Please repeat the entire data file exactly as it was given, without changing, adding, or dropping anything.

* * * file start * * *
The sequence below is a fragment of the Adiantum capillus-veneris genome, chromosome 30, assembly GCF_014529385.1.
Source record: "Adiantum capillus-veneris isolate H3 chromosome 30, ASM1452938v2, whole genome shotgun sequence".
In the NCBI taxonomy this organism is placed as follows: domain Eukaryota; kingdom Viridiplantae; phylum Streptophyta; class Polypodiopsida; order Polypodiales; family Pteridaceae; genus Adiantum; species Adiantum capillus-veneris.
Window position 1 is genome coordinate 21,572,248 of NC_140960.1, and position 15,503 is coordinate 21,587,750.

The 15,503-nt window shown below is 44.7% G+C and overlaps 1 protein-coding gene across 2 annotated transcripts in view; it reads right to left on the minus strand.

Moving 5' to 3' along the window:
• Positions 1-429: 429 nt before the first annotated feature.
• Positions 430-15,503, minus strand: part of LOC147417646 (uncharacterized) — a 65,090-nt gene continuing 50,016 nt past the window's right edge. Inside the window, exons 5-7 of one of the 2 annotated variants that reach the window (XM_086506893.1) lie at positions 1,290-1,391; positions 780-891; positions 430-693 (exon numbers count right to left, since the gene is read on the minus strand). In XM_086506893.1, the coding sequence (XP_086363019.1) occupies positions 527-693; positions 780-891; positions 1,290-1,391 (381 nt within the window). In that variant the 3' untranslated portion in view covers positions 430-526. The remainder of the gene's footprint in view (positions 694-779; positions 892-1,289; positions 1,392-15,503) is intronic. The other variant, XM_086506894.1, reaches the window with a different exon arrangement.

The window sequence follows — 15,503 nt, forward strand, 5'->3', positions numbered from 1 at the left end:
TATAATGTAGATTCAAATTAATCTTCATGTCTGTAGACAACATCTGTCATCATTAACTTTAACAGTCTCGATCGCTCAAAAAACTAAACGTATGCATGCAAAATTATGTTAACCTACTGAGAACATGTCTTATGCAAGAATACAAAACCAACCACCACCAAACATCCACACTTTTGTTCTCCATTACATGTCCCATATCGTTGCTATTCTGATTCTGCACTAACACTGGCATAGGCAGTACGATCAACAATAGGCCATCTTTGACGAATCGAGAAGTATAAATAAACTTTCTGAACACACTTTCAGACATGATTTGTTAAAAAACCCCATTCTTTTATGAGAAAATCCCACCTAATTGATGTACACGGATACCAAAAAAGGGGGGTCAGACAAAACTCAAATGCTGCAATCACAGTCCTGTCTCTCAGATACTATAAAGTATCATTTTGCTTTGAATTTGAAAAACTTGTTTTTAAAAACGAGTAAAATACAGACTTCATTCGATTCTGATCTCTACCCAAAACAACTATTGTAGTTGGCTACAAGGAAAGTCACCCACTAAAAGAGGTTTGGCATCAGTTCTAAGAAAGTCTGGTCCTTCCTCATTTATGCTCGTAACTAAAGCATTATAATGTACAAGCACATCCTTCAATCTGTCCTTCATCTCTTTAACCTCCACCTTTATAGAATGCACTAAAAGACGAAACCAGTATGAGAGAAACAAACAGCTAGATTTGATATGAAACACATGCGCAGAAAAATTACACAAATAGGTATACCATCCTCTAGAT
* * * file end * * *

The sequence below is a fragment of the Adiantum capillus-veneris genome, chromosome 30, assembly GCF_014529385.1.
Source record: "Adiantum capillus-veneris isolate H3 chromosome 30, ASM1452938v2, whole genome shotgun sequence".
In the NCBI taxonomy this organism is placed as follows: domain Eukaryota; kingdom Viridiplantae; phylum Streptophyta; class Polypodiopsida; order Polypodiales; family Pteridaceae; genus Adiantum; species Adiantum capillus-veneris.
Window position 1 is genome coordinate 21,572,248 of NC_140960.1, and position 15,503 is coordinate 21,587,750.

The 15,503-nt window shown below is 44.7% G+C and overlaps 1 protein-coding gene across 2 annotated transcripts in view; it reads right to left on the minus strand.

Moving 5' to 3' along the window:
• Positions 1-429: 429 nt before the first annotated feature.
• Positions 430-15,503, minus strand: part of LOC147417646 (uncharacterized) — a 65,090-nt gene continuing 50,016 nt past the window's right edge. Inside the window, exons 5-7 of one of the 2 annotated variants that reach the window (XM_086506893.1) lie at positions 1,290-1,391; positions 780-891; positions 430-693 (exon numbers count right to left, since the gene is read on the minus strand). In XM_086506893.1, the coding sequence (XP_086363019.1) occupies positions 527-693; positions 780-891; positions 1,290-1,391 (381 nt within the window). In that variant the 3' untranslated portion in view covers positions 430-526. The remainder of the gene's footprint in view (positions 694-779; positions 892-1,289; positions 1,392-15,503) is intronic. The other variant, XM_086506894.1, reaches the window with a different exon arrangement.

The window sequence follows — 15,503 nt, forward strand, 5'->3', positions numbered from 1 at the left end:
TATAATGTAGATTCAAATTAATCTTCATGTCTGTAGACAACATCTGTCATCATTAACTTTAACAGTCTCGATCGCTCAAAAAACTAAACGTATGCATGCAAAATTATGTTAACCTACTGAGAACATGTCTTATGCAAGAATACAAAACCAACCACCACCAAACATCCACACTTTTGTTCTCCATTACATGTCCCATATCGTTGCTATTCTGATTCTGCACTAACACTGGCATAGGCAGTACGATCAACAATAGGCCATCTTTGACGAATCGAGAAGTATAAATAAACTTTCTGAACACACTTTCAGACATGATTTGTTAAAAAACCCCATTCTTTTATGAGAAAATCCCACCTAATTGATGTACACGGATACCAAAAAAGGGGGGTCAGACAAAACTCAAATGCTGCAATCACAGTCCTGTCTCTCAGATACTATAAAGTATCATTTTGCTTTGAATTTGAAAAACTTGTTTTTAAAAACGAGTAAAATACAGACTTCATTCGATTCTGATCTCTACCCAAAACAACTATTGTAGTTGGCTACAAGGAAAGTCACCCACTAAAAGAGGTTTGGCATCAGTTCTAAGAAAGTCTGGTCCTTCCTCATTTATGCTCGTAACTAAAGCATTATAATGTACAAGCACATCCTTCAATCTGTCCTTCATCTCTTTAACCTCCACCTTTATAGAATGCACTAAAAGACGAAACCAGTATGAGAGAAACAAACAGCTAGATTTGATATGAAACACATGCGCAGAAAAATTACACAAATAGGTATACCATCCTCTAGAT